Initial Development and Validation of a Patient-Reported Symptom Survey for Small-Fiber Polyneuropathy

Roi Treister, Mette Lodahl, Magdalena Lang, Shelley S. Tworoger, Shlomo Sawilowsky, Anne Louise Oaklander

Research output: Contribution to journalArticlepeer-review


Small-fiber polyneuropathy (SFPN) affects unmyelinated and thinly myelinated peripheral axons. Several questionnaires have been developed to assess polyneuropathy from diabetes or chemotherapy, but none for SFPN from other or unknown causes. A comprehensive survey could help clinicians diagnose and assess treatment responses, define prevalence natural history and cures, and identify research subjects. Thus, we developed the 1-page Small-Fiber Symptom Survey, using input from patients and 21 medical/scientific experts. Participants comprised consenting consecutive patients evaluated for SFPN at the Massachusetts General Hospital plus normal control subjects. Participants SFPN status was stratified on the basis of the results of their objective diagnostic tests (distal leg skin biopsy and autonomic function testing). We measured internal consistency, test retest reliability, convergent validity, and performed a receiver operating curve analysis. The 179 participants averaged 46.6 ± 15.6 years old; they were 73.2% female and 92.2% Caucasian. Eighty-five had confirmed SFPN, mostly idiopathic. Principal component analysis revealed 5 symptom clusters. The questionnaire had good internal consistency (Cronbach α = .893), excellent test retest reliability (r = .927, P < .001) and good to fair convergent validity. Participants with confirmed SFPN had more severe symptoms than others (P = .009). The Small-Fiber Symptom Survey has satisfactory psychometric properties, indicating potential future utility for surveying patient-reported symptoms of SFPN regardless of its cause. Perspective This article reports the initial development and early psychometric validation of a new patient-reported outcome measure intended to capture the wide range of multisystem symptoms of SFPN. When further developed, it could potentially help clinicians diagnose and monitor patients, and help advance research.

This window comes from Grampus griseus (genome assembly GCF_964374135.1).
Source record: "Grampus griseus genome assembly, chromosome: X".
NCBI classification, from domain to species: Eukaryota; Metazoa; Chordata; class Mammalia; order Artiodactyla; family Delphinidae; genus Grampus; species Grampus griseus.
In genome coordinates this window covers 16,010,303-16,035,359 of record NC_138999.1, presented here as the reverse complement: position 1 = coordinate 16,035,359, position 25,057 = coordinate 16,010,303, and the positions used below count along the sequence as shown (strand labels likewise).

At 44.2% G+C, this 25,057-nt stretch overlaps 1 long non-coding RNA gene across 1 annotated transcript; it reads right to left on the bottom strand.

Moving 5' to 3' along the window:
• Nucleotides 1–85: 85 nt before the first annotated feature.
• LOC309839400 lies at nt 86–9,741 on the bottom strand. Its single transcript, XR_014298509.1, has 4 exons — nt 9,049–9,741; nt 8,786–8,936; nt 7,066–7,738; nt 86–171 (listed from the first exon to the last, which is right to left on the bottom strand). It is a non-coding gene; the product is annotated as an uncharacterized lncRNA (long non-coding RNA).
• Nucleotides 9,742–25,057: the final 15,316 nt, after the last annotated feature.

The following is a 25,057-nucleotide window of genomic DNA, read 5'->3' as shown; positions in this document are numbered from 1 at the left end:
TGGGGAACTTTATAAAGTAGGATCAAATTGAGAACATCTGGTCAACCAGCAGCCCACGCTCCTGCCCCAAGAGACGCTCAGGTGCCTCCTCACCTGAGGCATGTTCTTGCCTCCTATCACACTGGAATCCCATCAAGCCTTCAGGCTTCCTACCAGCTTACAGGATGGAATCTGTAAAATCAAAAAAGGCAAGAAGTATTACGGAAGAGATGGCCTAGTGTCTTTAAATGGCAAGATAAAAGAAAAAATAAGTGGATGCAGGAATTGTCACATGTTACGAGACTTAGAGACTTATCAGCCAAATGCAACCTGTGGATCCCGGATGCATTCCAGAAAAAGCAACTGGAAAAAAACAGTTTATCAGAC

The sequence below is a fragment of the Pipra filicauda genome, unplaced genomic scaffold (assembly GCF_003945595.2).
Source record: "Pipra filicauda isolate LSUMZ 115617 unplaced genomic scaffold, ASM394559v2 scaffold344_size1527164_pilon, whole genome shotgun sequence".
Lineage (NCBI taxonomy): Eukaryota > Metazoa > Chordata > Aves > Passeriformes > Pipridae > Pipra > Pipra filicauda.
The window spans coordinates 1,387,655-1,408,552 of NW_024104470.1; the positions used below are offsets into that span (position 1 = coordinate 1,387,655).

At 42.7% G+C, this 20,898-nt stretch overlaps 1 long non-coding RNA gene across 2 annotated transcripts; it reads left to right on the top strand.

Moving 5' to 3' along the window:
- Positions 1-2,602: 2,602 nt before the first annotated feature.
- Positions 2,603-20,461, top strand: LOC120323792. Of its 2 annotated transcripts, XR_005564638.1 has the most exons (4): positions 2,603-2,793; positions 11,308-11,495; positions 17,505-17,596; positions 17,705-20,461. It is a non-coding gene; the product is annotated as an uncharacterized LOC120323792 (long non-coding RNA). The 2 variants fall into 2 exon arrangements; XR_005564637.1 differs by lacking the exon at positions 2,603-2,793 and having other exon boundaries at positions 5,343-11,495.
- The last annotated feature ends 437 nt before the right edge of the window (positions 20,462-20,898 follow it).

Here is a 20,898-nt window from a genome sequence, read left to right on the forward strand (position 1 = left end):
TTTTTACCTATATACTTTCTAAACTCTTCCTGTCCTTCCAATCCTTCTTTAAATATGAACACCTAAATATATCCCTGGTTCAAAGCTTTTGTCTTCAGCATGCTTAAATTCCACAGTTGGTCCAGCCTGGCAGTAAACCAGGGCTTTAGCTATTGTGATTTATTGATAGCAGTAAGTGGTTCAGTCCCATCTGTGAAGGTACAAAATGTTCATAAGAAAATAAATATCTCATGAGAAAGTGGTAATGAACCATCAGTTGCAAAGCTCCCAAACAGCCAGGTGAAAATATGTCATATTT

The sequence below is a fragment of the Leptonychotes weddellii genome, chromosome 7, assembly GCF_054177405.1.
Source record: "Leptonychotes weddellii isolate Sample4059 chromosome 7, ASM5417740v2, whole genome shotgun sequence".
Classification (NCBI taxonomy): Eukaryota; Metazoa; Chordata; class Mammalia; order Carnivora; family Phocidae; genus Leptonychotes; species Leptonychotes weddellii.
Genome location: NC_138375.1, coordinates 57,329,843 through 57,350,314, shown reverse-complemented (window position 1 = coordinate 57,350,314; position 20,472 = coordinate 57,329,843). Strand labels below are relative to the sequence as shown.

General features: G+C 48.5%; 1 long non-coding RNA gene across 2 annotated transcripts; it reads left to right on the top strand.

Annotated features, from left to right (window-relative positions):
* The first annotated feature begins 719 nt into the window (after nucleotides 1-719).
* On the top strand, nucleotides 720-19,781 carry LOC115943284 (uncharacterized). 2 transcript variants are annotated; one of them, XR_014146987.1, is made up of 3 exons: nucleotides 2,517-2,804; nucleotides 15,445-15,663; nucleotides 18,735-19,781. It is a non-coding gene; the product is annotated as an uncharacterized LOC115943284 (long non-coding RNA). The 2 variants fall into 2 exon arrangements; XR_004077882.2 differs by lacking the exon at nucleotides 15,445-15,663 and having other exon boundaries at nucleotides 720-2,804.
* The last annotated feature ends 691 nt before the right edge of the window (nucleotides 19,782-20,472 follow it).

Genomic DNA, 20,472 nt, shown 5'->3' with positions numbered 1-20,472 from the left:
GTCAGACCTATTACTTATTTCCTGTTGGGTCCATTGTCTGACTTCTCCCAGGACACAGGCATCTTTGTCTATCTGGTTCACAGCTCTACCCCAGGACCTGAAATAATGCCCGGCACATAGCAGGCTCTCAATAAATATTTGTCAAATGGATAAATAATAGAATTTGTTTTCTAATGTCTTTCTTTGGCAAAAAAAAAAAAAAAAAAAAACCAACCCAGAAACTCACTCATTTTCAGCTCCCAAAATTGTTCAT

Original languageEnglish
Pages (from-to)556-563
Number of pages8
JournalJournal of Pain
Issue number5
StatePublished - 1 May 2017

Bibliographical note

Funding Information:
This work was supported by the National Institutes of Health (R01-NS093653 and UL1 TR001102), the Lundbeck Foundation Scholarship in Neurology, and the U.S. Department of Defense (GW140169).

Publisher Copyright:
© 2017 American Pain Society


  • Peripheral neuropathy
  • dysautonomia
  • neuropathic pain
  • sensory
  • skin biopsy

ASJC Scopus subject areas

  • Neurology
  • Clinical Neurology
  • Anesthesiology and Pain Medicine


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